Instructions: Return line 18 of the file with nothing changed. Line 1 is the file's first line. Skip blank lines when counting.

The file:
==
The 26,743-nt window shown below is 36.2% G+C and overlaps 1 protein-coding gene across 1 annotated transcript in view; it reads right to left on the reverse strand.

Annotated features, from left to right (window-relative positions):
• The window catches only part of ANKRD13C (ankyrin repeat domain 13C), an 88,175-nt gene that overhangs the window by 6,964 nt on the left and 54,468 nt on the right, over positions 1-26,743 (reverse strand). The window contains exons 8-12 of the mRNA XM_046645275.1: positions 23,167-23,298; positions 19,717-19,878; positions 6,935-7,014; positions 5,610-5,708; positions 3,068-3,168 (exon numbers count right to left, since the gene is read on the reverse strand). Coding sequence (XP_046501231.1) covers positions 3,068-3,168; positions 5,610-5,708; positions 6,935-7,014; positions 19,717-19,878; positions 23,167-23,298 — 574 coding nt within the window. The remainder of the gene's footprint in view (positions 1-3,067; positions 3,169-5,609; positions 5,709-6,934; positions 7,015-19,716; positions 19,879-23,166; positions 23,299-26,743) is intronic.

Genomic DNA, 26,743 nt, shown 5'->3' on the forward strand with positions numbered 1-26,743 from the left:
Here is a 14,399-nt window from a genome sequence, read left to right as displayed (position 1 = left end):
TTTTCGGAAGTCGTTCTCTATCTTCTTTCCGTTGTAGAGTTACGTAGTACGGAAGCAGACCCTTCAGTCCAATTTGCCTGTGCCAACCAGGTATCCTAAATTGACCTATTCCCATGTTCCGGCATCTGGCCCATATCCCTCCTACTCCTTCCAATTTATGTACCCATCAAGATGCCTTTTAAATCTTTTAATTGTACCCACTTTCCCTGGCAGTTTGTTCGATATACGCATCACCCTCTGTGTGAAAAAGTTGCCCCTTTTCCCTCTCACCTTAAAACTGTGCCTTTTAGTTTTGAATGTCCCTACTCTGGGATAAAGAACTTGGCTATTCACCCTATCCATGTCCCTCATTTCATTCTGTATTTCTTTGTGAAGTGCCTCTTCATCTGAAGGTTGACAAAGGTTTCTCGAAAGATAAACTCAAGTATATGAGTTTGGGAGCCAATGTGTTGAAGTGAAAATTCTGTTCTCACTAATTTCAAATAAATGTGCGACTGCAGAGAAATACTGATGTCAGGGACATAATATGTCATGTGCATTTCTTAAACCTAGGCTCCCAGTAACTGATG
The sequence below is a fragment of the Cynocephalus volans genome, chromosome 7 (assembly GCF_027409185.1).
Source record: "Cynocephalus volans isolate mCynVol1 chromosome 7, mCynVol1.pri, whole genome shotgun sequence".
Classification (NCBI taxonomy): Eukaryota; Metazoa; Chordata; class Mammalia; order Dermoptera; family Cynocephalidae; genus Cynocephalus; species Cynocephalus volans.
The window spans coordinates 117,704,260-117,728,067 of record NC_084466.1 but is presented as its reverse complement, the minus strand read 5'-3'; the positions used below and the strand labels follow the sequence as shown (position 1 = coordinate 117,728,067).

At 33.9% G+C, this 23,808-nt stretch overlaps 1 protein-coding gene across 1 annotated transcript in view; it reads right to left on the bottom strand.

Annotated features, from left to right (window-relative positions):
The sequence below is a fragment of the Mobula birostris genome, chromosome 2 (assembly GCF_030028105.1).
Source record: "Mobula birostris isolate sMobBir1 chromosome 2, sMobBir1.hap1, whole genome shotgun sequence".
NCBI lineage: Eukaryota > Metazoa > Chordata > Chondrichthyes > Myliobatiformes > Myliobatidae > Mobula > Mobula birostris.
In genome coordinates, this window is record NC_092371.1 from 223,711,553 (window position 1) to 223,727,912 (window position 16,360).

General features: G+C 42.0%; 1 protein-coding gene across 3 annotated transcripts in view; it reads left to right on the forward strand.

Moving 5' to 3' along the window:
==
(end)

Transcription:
Moving 5' to 3' along the window: